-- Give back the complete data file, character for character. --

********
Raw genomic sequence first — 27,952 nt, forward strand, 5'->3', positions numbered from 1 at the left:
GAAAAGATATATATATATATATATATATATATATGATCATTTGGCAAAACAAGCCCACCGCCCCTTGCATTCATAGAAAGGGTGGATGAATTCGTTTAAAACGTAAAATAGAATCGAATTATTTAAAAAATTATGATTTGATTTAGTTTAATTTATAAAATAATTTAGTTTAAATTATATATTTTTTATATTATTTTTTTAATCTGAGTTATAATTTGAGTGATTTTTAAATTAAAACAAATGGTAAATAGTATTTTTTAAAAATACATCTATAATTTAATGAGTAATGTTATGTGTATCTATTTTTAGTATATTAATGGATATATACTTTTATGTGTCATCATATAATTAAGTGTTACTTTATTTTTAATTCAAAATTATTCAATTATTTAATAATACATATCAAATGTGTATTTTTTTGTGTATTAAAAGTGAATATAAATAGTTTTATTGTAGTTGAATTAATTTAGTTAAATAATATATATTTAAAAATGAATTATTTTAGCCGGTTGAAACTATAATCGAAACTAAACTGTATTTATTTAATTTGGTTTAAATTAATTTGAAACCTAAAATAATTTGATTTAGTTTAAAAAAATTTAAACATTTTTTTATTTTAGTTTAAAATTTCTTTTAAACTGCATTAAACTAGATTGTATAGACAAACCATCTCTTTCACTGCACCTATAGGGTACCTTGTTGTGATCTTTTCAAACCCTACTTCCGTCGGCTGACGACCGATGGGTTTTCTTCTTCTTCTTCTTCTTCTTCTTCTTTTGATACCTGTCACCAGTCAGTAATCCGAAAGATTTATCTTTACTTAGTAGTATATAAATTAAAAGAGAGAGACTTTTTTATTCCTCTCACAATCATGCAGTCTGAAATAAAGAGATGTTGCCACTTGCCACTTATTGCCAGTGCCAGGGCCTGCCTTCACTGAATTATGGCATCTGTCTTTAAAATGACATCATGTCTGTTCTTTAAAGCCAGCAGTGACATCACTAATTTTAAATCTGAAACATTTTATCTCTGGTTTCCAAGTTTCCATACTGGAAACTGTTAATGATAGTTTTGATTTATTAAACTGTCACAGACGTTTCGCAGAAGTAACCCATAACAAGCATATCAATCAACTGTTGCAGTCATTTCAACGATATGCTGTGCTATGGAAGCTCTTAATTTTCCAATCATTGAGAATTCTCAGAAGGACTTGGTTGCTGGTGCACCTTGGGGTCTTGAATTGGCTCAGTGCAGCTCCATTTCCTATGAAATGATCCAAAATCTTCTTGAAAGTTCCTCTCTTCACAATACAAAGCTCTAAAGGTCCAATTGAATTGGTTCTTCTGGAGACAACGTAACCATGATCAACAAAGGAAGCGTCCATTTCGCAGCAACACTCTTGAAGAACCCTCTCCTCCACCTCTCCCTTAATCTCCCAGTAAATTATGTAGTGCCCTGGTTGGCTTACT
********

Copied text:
Raw genomic sequence first — 27,952 nt, forward strand, 5'->3', positions numbered from 1 at the left:
GAAAAGATATATATATATATATATATATATATATGATCATTTGGCAAAACAAGCCCACCGCCCCTTGCATTCATAGAAAGGGTGGATGAATTCGTTTAAAACGTAAAATAGAATCGAATTATTTAAAAAATTATGATTTGATTTAGTTTAATTTATAAAATAATTTAGTTTAAATTATATATTTTTTATATTATTTTTTTAATCTGAGTTATAATTTGAGTGATTTTTAAATTAAAACAAATGGTAAATAGTATTTTTTAAAAATACATCTATAATTTAATGAGTAATGTTATGTGTATCTATTTTTAGTATATTAATGGATATATACTTTTATGTGTCATCATATAATTAAGTGTTACTTTATTTTTAATTCAAAATTATTCAATTATTTAATAATACATATCAAATGTGTATTTTTTTGTGTATTAAAAGTGAATATAAATAGTTTTATTGTAGTTGAATTAATTTAGTTAAATAATATATATTTAAAAATGAATTATTTTAGCCGGTTGAAACTATAATCGAAACTAAACTGTATTTATTTAATTTGGTTTAAATTAATTTGAAACCTAAAATAATTTGATTTAGTTTAAAAAAATTTAAACATTTTTTTATTTTAGTTTAAAATTTCTTTTAAACTGCATTAAACTAGATTGTATAGACAAACCATCTCTTTCACTGCACCTATAGGGTACCTTGTTGTGATCTTTTCAAACCCTACTTCCGTCGGCTGACGACCGATGGGTTTTCTTCTTCTTCTTCTTCTTCTTCTTCTTTTGATACCTGTCACCAGTCAGTAATCCGAAAGATTTATCTTTACTTAGTAGTATATAAATTAAAAGAGAGAGACTTTTTTATTCCTCTCACAATCATGCAGTCTGAAATAAAGAGATGTTGCCACTTGCCACTTATTGCCAGTGCCAGGGCCTGCCTTCACTGAATTATGGCATCTGTCTTTAAAATGACATCATGTCTGTTCTTTAAAGCCAGCAGTGACATCACTAATTTTAAATCTGAAACATTTTATCTCTGGTTTCCAAGTTTCCATACTGGAAACTGTTAATGATAGTTTTGATTTATTAAACTGTCACAGACGTTTCGCAGAAGTAACCCATAACAAGCATATCAATCAACTGTTGCAGTCATTTCAACGATATGCTGTGCTATGGAAGCTCTTAATTTTCCAATCATTGAGAATTCTCAGAAGGACTTGGTTGCTGGTGCACCTTGGGGTCTTGAATTGGCTCAGTGCAGCTCCATTTCCTATGAAATGATCCAAAATCTTCTTGAAAGTTCCTCTCTTCACAATACAAAGCTCTAAAGGTCCAATTGAATTGGTTCTTCTGGAGACAACGTAACCATGATCAACAAAGGAAGCGTCCATTTCGCAGCAACACTCTTGAAGAACCCTCTCCTCCACCTCTCCCTTAATCTCCCAGTAAATTATGTAGTGCCCTGGTTGGCTTACT